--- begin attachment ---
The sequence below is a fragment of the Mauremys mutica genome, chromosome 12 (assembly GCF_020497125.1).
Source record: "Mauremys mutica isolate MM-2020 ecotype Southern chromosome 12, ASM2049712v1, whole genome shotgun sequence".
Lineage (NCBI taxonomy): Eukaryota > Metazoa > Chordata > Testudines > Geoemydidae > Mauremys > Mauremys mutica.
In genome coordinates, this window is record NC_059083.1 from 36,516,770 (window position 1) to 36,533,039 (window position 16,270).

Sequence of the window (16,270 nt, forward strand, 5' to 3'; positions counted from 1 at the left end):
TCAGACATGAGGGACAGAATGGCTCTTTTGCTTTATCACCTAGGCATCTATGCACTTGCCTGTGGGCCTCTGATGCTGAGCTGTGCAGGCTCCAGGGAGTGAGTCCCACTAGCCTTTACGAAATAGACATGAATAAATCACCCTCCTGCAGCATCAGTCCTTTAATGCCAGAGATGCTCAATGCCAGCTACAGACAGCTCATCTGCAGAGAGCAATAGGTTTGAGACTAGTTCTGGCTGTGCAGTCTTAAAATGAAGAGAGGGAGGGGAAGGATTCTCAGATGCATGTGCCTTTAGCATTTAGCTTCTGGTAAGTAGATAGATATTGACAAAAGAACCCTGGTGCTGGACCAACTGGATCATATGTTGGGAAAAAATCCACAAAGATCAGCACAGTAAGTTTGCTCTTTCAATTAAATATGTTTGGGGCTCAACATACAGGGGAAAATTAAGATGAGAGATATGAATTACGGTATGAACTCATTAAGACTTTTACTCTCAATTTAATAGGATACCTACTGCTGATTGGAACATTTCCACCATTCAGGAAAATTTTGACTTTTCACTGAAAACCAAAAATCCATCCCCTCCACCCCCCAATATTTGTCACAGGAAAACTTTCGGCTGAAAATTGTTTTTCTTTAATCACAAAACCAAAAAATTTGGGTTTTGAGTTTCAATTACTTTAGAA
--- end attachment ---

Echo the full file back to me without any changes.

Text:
The sequence below is a fragment of the Mauremys mutica genome, chromosome 12 (assembly GCF_020497125.1).
Source record: "Mauremys mutica isolate MM-2020 ecotype Southern chromosome 12, ASM2049712v1, whole genome shotgun sequence".
Lineage (NCBI taxonomy): Eukaryota > Metazoa > Chordata > Testudines > Geoemydidae > Mauremys > Mauremys mutica.
In genome coordinates, this window is record NC_059083.1 from 36,516,770 (window position 1) to 36,533,039 (window position 16,270).

Sequence of the window (16,270 nt, forward strand, 5' to 3'; positions counted from 1 at the left end):
TCAGACATGAGGGACAGAATGGCTCTTTTGCTTTATCACCTAGGCATCTATGCACTTGCCTGTGGGCCTCTGATGCTGAGCTGTGCAGGCTCCAGGGAGTGAGTCCCACTAGCCTTTACGAAATAGACATGAATAAATCACCCTCCTGCAGCATCAGTCCTTTAATGCCAGAGATGCTCAATGCCAGCTACAGACAGCTCATCTGCAGAGAGCAATAGGTTTGAGACTAGTTCTGGCTGTGCAGTCTTAAAATGAAGAGAGGGAGGGGAAGGATTCTCAGATGCATGTGCCTTTAGCATTTAGCTTCTGGTAAGTAGATAGATATTGACAAAAGAACCCTGGTGCTGGACCAACTGGATCATATGTTGGGAAAAAATCCACAAAGATCAGCACAGTAAGTTTGCTCTTTCAATTAAATATGTTTGGGGCTCAACATACAGGGGAAAATTAAGATGAGAGATATGAATTACGGTATGAACTCATTAAGACTTTTACTCTCAATTTAATAGGATACCTACTGCTGATTGGAACATTTCCACCATTCAGGAAAATTTTGACTTTTCACTGAAAACCAAAAATCCATCCCCTCCACCCCCCAATATTTGTCACAGGAAAACTTTCGGCTGAAAATTGTTTTTCTTTAATCACAAAACCAAAAAATTTGGGTTTTGAGTTTCAATTACTTTAGAA